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Is there any point in keeping track of the classic bool disposed field on an otherwise threadsafe type for the purposes of conditionally throwing an ObjectDisposedException at the beginning of all primary exposed methods?

I've seen this pattern recommended in a few places online but I'm not sure if the authors are using it correctly, so this question assumes that they are.

In such a scenario, it seems that the only way to ensure that the disposed condition is true beyond the condition's evaluation is to use a synchronization mechanism such as lock() over the entire body of each exposed member including the Dispose(bool) method. Wouldn't this make the type effectively single-threaded again?

And if this is true, then there'd be no point in using it, and therefore you can't rely on the ObjectDisposedException mechanism in some IDisposable implementations - so then why would we EVER employ this mechanism if it isn't necessary?


I guess IDisposable and ObjectDisposedException just don't go together for thread-safe types.

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See also: stackoverflow.com/questions/170028/… –  uosɐſ Feb 11 '10 at 21:02

4 Answers 4

up vote 4 down vote accepted

Perhaps a more efficient way of making a threadsafe object not become disposed while a method is running is to use a ReaderWriterLockSlim. Have all the public methods obtain a read lock while executing and release it when they're done. Have Dispose obtain a writer lock. It will wait till all the other methods are done before it obtains it's write lock. It then sets isDisposed inside the write lock which it exclusively holds. Any calls to public methods after Dispose is done can see isDisposed and throw the ObjectDisposedException.



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Cool idea. Got a sample? Not finding documentation on ReaderWriterSlimLock. Is this something you've seen before or something you've just brainstormed? –  uosɐſ Feb 11 '10 at 19:03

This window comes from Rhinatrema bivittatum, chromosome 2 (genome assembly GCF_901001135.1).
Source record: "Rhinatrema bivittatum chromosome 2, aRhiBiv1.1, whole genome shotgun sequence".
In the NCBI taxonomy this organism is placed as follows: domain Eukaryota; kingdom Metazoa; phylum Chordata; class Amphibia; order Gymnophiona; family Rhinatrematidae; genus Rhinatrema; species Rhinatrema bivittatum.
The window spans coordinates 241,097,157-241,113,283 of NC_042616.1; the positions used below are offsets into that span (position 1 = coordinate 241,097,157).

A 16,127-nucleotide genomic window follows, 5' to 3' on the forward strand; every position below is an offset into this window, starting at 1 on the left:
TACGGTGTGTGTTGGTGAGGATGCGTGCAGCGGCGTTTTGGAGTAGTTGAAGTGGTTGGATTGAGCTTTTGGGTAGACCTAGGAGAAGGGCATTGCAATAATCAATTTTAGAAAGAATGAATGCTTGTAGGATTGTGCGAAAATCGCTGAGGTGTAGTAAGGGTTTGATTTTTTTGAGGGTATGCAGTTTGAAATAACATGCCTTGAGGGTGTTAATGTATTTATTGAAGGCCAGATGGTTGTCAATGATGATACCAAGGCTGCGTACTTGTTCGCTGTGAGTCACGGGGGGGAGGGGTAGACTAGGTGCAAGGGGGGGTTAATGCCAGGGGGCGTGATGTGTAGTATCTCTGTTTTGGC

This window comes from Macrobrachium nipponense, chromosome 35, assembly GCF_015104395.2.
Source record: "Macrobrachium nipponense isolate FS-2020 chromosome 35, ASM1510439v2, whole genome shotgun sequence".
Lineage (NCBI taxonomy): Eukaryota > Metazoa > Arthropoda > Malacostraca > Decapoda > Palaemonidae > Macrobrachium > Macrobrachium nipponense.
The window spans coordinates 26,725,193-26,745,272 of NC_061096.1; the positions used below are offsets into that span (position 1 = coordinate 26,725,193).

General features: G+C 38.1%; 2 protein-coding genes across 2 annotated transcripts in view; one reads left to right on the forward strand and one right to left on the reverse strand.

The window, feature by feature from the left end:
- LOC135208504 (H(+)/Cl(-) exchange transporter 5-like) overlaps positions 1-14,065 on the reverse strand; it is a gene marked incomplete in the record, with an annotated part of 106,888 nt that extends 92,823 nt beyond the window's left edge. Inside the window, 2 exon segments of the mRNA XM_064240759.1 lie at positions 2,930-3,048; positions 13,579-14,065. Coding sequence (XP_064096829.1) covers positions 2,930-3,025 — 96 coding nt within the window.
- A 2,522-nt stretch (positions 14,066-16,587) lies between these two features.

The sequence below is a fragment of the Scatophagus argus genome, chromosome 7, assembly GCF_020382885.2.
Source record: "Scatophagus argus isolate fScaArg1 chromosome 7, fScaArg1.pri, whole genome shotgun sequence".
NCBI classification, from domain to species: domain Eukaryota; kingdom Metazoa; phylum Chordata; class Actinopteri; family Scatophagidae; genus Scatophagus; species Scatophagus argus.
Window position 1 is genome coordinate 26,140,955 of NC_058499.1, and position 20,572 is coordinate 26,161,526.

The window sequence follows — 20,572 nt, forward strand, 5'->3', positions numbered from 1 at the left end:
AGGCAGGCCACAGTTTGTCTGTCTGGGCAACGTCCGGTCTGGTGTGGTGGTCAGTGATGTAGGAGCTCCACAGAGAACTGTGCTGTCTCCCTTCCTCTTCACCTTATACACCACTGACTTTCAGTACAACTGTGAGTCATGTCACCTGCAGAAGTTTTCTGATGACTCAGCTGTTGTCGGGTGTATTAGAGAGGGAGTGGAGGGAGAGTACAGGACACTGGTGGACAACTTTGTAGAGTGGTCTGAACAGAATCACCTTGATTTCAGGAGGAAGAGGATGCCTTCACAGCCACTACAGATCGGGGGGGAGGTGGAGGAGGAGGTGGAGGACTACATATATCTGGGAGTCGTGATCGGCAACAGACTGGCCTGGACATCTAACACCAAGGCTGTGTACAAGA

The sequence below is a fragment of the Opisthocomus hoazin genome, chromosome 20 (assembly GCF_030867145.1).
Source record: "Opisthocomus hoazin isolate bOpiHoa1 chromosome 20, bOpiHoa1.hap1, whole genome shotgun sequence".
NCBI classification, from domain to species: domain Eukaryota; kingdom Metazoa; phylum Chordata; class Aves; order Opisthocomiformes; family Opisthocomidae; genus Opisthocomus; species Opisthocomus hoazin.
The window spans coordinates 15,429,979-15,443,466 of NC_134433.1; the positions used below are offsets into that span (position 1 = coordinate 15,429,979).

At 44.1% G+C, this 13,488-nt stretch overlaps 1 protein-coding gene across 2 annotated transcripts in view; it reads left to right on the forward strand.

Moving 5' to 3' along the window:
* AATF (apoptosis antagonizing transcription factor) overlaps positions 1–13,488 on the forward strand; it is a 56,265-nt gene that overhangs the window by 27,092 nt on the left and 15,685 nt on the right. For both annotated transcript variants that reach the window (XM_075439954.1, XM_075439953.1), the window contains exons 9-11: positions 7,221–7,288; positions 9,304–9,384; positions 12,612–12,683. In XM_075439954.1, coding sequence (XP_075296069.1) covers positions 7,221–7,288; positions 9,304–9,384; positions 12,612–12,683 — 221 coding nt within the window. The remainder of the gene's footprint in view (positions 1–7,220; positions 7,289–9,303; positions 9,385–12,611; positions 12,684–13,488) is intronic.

Just brainstorming, but I think it should work well for your request. I misspelled it in my original answer, it's ReaderWriterLockSlim. I added a link to MSDN docs. –  Samuel Neff Feb 11 '10 at 19:10
Actually, that almost works, except that FXcop rightly points out that ReaderWriterLockSlim implements IDisposable and should be disposed along with the rest of the object's resources. So once dispose is called, I would no longer be able to get a read lock in order to test if the object has been disposed or not. –  uosɐſ Feb 12 '10 at 23:49
I don't consider this question closed, but this was a good attempt and I don't want to leave the question open. –  uosɐſ Feb 16 '10 at 21:11

If the behavior of your object will be different if it is already disposed, and if it's likely that it will be used after it's been disposed, then you need to keep track of this. It's better to throw ObjectDisposedException than to throw whatever random exception that will occur if the object is already disposed and you don't check first.

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Yes, but this question is about how to throw an ObjectDisposedException with certainty in a multi-threaded scenario. –  uosɐſ Feb 15 '10 at 19:25
@Jason: in that case, edit your question to say so. –  John Saunders Feb 15 '10 at 22:35

Given that the "Disposed" boolean is only updated in one place, and it is a bug in your caller to use the object after they had called Disposed.

I think it is good enough to throw ObjectDisposedException "most of the time" after Dispose has been called. I see ObjectDisposedException as being a debug helper not thingthing that a caller should be catching.

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If there is a possibility of a method being called while an object is disposed, the method's semantics should be defined in such a way that calling it on a disposed object will pose no problem. In cases where there may or may not be a problem, one should use the "try/do" pattern. If Microsoft had followed this principle with Control.BeginInvoke, there would be both a "Control.BeginInvoke" and a "Control.TryBeginInvoke"; the latter would be explicitly defined as returning false and doing nothing if a control was disposed prior to the action being enqueued (note that Control.BeginInvoke returning true would not guarantee that the control wouldn't get disposed before the action was actually run). This pattern would be very useful in things like display-update scenarios: if a control isn't disposed, I want its update routine to run; if it gets disposed before the update routine runs, however, the update will become moot and its failure to run would hardly be a problem.

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